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Unlike Its Plastic, Rubbermaid's Glory Can't Last Forever

It took Wolfgang Schmitt five years to weaken a company that others spent decades building into one of America's most-admired corporations.

Under Schmitt's watch as chief executive of

Rubbermaid

(RBD)

beginning in late 1992, the Wooster, Ohio-based company has disappointed by almost every measure. Now Rubbermaid is selling itself to

Newell

(NWL) - Get Newell Brands Inc. (NWL) Report

. The purchase price was about $5.8 billion, or $38.68 a share -- not much more than the company was worth when Schmitt took charge -- but it has since fallen to about $34.98 a share because Newell's stock price has declined.

"You would've been better off buying T-bills five years ago than buying Rubbermaid," says Eric Bosshard, an analyst with

Midwest Research

in Cleveland, who rates Rubbermaid neutral. (His firm hasn't performed underwriting for the company.)

From January 1993 through September 1998, Rubbermaid lost 24% while the

S&P 500 Index

jumped 132%. Its earnings fell 32% from 1993 to 1997, and return on equity slipped from 18.9% to 13.8% during the same time.

Certainly Schmitt, who will become vice chairman of the combined company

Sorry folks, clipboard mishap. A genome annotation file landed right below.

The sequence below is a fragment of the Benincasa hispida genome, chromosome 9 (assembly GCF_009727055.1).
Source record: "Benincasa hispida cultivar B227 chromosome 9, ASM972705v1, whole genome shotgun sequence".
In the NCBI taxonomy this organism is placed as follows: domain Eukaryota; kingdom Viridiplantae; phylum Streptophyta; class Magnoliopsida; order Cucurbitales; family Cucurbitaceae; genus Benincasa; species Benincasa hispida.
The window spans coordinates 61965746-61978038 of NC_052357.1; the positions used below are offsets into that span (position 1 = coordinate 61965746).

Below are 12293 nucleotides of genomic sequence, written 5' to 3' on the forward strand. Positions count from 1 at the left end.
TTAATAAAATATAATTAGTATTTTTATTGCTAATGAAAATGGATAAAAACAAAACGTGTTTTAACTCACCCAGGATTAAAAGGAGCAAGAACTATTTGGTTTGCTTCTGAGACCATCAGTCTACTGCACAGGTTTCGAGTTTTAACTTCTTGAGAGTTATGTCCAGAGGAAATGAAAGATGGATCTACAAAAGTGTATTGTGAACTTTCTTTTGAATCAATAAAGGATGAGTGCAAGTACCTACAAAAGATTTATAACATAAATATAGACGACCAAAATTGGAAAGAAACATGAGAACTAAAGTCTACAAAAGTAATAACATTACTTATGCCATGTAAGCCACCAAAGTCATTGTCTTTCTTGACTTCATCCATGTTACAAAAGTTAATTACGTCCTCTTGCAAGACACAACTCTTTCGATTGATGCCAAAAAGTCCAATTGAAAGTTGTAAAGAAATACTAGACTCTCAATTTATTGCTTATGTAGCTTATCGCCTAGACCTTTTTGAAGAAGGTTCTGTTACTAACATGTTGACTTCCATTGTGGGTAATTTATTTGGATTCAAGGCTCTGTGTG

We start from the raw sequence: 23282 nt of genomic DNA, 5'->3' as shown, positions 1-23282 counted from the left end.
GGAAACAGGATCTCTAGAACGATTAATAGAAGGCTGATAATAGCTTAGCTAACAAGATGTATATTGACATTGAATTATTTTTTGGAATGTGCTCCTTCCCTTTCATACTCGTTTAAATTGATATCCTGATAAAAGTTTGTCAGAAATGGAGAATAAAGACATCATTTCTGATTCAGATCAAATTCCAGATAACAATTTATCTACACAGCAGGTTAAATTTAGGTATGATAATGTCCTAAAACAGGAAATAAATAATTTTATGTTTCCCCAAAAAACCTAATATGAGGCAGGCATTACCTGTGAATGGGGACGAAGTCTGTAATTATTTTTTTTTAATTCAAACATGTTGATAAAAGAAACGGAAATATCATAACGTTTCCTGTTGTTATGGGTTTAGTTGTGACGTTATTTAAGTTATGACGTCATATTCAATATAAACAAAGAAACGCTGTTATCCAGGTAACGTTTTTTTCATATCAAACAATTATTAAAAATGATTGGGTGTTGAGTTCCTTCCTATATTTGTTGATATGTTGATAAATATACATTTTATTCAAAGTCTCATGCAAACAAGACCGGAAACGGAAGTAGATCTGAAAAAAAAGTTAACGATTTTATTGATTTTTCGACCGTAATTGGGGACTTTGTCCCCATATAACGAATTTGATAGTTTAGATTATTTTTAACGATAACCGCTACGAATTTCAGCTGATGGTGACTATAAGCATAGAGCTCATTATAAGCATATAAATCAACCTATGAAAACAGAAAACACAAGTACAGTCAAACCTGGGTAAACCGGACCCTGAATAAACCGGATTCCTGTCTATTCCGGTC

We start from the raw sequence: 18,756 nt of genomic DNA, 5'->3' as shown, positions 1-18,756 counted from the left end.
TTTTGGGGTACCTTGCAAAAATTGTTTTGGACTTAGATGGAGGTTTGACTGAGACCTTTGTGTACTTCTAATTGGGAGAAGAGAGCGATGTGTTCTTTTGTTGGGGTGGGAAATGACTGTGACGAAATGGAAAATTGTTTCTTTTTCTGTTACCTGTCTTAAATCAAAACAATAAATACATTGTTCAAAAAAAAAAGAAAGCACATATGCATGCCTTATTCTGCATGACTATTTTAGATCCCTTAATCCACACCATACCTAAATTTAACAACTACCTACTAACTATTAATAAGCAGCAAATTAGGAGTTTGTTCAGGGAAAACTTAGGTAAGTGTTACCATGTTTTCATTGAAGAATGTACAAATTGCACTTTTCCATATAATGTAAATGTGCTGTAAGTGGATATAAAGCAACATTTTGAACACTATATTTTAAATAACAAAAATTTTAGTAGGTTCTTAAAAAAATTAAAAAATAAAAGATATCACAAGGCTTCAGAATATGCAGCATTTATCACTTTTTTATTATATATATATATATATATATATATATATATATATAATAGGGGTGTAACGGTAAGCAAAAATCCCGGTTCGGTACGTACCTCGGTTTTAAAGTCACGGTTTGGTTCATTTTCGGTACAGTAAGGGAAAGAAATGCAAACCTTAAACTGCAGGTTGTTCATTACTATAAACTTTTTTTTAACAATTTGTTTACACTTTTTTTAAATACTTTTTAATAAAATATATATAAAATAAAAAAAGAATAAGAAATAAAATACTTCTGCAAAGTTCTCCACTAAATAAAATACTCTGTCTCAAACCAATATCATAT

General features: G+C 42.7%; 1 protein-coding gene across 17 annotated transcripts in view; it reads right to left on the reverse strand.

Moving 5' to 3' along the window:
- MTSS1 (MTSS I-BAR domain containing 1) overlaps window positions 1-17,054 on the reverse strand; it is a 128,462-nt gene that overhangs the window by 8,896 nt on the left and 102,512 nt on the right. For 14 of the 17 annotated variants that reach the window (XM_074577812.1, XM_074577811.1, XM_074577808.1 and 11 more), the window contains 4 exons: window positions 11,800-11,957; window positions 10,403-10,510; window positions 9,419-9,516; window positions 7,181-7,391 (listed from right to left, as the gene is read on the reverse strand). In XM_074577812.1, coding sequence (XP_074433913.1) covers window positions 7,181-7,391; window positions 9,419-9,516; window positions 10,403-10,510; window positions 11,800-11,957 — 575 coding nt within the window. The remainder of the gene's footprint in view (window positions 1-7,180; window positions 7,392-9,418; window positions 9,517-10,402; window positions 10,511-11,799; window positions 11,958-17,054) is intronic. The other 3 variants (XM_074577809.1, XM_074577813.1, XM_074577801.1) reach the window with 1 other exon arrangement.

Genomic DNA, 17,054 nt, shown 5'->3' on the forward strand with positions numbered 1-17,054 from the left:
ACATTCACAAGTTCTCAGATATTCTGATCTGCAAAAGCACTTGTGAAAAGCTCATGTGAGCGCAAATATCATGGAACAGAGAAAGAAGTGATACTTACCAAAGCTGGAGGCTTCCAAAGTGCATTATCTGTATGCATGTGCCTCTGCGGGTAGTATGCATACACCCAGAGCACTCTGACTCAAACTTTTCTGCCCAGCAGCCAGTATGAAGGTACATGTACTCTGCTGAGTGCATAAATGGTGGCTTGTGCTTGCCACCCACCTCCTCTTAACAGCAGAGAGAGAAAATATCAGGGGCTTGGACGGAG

Newell Rubbermaid

, faced stiff challenges when he took the reins of the rubber-product maker. The market for Rubbermaid's plastic storage bins and dust pans had drastically changed since the golden era of Stanley Gault, the revered

General Electric

(GE) - Get General Electric Company (GE) Report

manager who ran Rubbermaid in the '80s before retiring. In 1991, he was tapped to head

Goodyear Tire & Rubber

(GT) - Get Goodyear Tire & Rubber Company Report

, which he revived.

Prices for resin, a key raw material in plastic production, soared during Schmitt's tenure. And Rubbermaid, along with other manufacturers, lost pricing power as discounters like

Wal-Mart

(WMT) - Get Walmart Inc. Report

demanded better terms.

"We were caught in a vice between higher raw-material costs and a downward spiral in pricing," says Rubbermaid spokeswoman Lorrie Crum. "Anyone who wants to single out one individual for the external factors in the industry has their head in the sand."

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But some investors and analysts say Schmitt failed to react quickly enough to the changing marketplace.

"The company wasn't very responsive or inventive in what they needed to do," says Michael Hamilton, a portfolio manager with

Invista Capital Management

, which has been an investor in Rubbermaid for over 10 years. "They had too many units and too many different products, and they lost control of the brand and expenses. It comes back to management and how you alter a company to better compete."

Schmitt never tired of tinkering with Rubbermaid through one restructuring after another, none of which succeeded in sliming down the business fast or far enough. In the company's fiscal third quarter ended Oct. 2, earnings declined by 42% to $17.5 million, or 12 cents a share, compared with $30.1 million, or 20 cents a share, a year earlier. Excluding a $14.2 million restructuring charge, the company earned $31.7 million, or 21 cents a share, which fell well short of the 30 cents a share that a survey of

First Call

analysts had expected. Sales increased 8% to $628.6 million compared with $583.3 million last year.